Move to Consumer-Directed Health Plans Continues, Watson Wyatt/National Business Group on Health Survey Finds
WASHINGTON, Feb. 19 /PRNewswire-FirstCall/ -- U.S. employers expect health care cost increases to hold steady at 6 percent and more plan to adopt consumer-directed health plans (CDHPs) in 2010 in an effort to control cost increases, according to a forthcoming survey by Watson Wyatt, a leading global consulting firm, and the National Business Group on Health, an association of more than 300 mostly large employers, including 64 of the Fortune 100.
The survey of 489 large U.S. employers found that the median rate of health cost increases is expected to remain at 6 percent in 2009, although this is still nearly twice the rate of inflation. The increase is the same rate that employers experienced in both 2007 and 2008. In 2006, health care costs increased by 8 percent.
"Cost increases have stabilized, but the financial crisis is causing many companies to reevaluate their health plan strategies," said Ted Nussbaum, group and health care practice leader at Watson Wyatt. "While large-scale changes appear unlikely, economic realities are leading companies to adopt strategies that emphasize greater personal health accountability to their workers."
Just more than half (51 percent) of companies now offer workers a CDHP, up from 47 percent in 2008. Another 8 percent are expected to adopt a CDHP by 2010. CDHPs are helping employers control costs -- companies with at least half of their workers enrolled in a CDHP have a two-year cost trend (4.6 percent) that is 25 percent lower than non-CDHP sponsors (6.1 percent). Still, challenges remain for employers trying to provide more affordable coverage to their workers.
Two-thirds of employers (67 percent) cite the poor health habits of their employees as a considerable challenge to managing their health care costs. Other challenges include underuse of preventive care services (42 percent), the high cost of catastrophic and end-of-life care (36 percent), and poor employee understanding of how to use the plan (30 percent).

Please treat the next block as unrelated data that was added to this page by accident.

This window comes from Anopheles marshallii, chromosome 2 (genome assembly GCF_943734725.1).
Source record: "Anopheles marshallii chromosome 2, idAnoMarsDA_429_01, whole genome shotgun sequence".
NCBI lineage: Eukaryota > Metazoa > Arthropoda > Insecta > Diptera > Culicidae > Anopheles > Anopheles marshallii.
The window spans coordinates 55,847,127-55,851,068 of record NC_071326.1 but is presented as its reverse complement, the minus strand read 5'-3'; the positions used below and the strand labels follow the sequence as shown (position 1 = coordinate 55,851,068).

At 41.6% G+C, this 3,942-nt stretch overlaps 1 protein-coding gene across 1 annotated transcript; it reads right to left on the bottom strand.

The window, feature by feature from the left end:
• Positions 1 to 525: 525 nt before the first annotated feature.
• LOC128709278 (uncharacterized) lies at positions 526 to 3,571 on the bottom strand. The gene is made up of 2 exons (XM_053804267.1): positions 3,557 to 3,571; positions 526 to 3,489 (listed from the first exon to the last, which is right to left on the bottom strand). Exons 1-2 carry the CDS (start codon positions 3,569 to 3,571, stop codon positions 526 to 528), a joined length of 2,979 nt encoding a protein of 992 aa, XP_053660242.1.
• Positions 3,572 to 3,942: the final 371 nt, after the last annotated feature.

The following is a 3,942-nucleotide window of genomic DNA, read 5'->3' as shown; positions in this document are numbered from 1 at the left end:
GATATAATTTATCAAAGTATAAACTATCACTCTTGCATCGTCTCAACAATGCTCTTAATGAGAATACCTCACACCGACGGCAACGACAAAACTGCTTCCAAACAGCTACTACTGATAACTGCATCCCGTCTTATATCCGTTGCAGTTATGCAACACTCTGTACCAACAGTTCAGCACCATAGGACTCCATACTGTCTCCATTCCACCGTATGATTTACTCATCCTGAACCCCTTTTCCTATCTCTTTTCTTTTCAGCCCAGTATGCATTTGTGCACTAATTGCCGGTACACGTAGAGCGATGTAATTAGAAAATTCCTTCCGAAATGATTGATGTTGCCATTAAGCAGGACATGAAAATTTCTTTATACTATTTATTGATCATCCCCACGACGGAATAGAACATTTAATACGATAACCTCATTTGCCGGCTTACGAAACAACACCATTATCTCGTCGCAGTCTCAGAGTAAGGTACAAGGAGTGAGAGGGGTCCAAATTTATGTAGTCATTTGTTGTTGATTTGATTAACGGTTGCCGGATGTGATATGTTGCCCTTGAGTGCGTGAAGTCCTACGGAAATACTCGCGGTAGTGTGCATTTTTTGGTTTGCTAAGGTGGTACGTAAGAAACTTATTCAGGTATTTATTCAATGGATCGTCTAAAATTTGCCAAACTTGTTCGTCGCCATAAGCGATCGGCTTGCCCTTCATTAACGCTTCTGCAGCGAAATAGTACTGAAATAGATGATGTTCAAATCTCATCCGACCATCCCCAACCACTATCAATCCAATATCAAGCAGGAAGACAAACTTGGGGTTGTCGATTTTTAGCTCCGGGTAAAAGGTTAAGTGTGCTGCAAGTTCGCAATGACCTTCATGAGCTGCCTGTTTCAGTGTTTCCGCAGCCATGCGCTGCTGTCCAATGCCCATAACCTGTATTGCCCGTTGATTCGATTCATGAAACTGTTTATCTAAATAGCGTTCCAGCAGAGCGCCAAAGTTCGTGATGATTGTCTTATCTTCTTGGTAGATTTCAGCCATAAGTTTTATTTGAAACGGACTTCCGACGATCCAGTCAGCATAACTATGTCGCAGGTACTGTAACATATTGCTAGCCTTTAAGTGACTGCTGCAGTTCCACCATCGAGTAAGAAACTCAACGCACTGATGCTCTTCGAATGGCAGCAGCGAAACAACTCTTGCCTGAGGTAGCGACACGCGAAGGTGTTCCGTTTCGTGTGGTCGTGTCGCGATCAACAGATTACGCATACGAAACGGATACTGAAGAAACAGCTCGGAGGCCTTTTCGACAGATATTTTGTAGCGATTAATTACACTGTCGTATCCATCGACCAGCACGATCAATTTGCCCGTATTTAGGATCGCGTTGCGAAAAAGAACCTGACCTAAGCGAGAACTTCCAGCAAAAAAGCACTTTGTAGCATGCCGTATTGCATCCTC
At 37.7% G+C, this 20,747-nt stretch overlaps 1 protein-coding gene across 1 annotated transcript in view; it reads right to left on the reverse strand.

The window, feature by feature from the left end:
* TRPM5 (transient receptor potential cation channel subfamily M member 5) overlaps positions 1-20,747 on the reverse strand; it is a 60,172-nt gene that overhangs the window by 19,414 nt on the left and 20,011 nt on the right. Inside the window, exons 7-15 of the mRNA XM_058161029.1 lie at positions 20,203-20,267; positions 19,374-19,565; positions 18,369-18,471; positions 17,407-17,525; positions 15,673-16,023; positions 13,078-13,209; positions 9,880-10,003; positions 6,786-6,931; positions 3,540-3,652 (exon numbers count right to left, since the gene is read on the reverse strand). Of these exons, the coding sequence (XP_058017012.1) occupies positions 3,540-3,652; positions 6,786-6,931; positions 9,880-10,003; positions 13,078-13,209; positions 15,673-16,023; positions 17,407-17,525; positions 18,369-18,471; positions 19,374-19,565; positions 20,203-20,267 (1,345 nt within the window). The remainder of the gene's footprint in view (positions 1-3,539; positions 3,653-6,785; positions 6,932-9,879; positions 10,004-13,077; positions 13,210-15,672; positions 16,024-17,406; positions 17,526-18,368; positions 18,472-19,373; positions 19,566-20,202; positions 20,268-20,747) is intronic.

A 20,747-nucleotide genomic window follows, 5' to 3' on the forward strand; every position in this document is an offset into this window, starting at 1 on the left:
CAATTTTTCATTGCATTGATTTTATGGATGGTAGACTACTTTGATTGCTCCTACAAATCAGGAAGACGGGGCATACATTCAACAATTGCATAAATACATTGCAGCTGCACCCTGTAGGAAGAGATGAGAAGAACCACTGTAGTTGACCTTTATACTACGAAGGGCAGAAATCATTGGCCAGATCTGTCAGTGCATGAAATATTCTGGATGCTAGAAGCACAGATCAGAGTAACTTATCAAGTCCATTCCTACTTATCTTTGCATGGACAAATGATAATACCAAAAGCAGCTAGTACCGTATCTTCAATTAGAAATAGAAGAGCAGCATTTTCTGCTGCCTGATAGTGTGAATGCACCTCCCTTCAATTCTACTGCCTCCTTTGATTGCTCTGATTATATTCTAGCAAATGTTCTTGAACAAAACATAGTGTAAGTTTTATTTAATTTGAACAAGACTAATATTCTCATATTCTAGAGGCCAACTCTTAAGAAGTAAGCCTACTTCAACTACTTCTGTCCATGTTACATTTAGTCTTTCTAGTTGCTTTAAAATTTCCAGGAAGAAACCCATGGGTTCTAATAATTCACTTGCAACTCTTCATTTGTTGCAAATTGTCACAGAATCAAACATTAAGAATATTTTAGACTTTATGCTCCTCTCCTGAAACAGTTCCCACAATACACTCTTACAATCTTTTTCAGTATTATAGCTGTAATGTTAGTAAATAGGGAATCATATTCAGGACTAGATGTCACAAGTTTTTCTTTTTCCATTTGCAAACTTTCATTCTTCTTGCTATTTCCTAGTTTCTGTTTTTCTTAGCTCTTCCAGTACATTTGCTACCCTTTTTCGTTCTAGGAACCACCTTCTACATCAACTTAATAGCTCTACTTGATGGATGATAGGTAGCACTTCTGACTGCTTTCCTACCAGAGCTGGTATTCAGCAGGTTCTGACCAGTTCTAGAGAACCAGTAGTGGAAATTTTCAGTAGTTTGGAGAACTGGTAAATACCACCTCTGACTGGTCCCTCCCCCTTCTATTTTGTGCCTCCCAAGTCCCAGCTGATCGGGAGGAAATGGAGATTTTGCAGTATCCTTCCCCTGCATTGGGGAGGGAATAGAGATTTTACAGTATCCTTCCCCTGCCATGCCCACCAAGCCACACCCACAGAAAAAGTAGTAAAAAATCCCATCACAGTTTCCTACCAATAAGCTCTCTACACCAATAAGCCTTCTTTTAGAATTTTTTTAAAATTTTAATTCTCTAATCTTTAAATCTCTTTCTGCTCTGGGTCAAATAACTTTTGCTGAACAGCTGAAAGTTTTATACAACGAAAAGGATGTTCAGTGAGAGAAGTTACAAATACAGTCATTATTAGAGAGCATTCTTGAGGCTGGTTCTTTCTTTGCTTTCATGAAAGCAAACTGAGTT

While companies will be taking a close look at benefit offerings because of the recession, most do not plan major changes. A large majority of employers do not plan to delay or cancel their planned program offerings (86 percent) or changes to plan design (87 percent).
"Given the current economic climate, high costs are clearly top of mind for workers and their employers," said Helen Darling, president of the National Business Group on Health. "By promoting healthy habits for workers, companies can mitigate cost pressures and build a healthier, more productive workforce. Strong support from senior management and effective communication around these initiatives will help employees grow more comfortable taking greater responsibility for their health."
Other preliminary findings from the report include:
The 14th Annual National Business Group on Health/Watson Wyatt Report will be published in mid-March.
About Watson Wyatt
Watson Wyatt (NYSE, Nasdaq: WW) is the trusted business partner to the world's leading organizations on people and financial issues. The firm's global services include: managing the cost and effectiveness of employee benefit programs; developing attraction, retention and reward strategies; advising pension plan sponsors and other institutions on optimal investment strategies; providing strategic and financial advice to insurance and financial services companies; and delivering related technology, outsourcing and data services. Watson Wyatt has 7,700 associates in 32 countries and is located on the Web at www.watsonwyatt.com.
About National Business Group on Health
The National Business Group on Health is the nation's only non-profit, membership organization of large employers devoted exclusively to finding innovative and forward-thinking solutions to their most important health care and related benefits issues. The NBGH identifies and shares best practices in health benefits, disability, health and productivity, related paid time off and work/life balance issues. NBGH members provide health coverage for more than 50 million U.S. workers, retirees and their families. For more information about the NBGH, visit www.businessgrouphealth.org.
|SOURCE Watson Wyatt|
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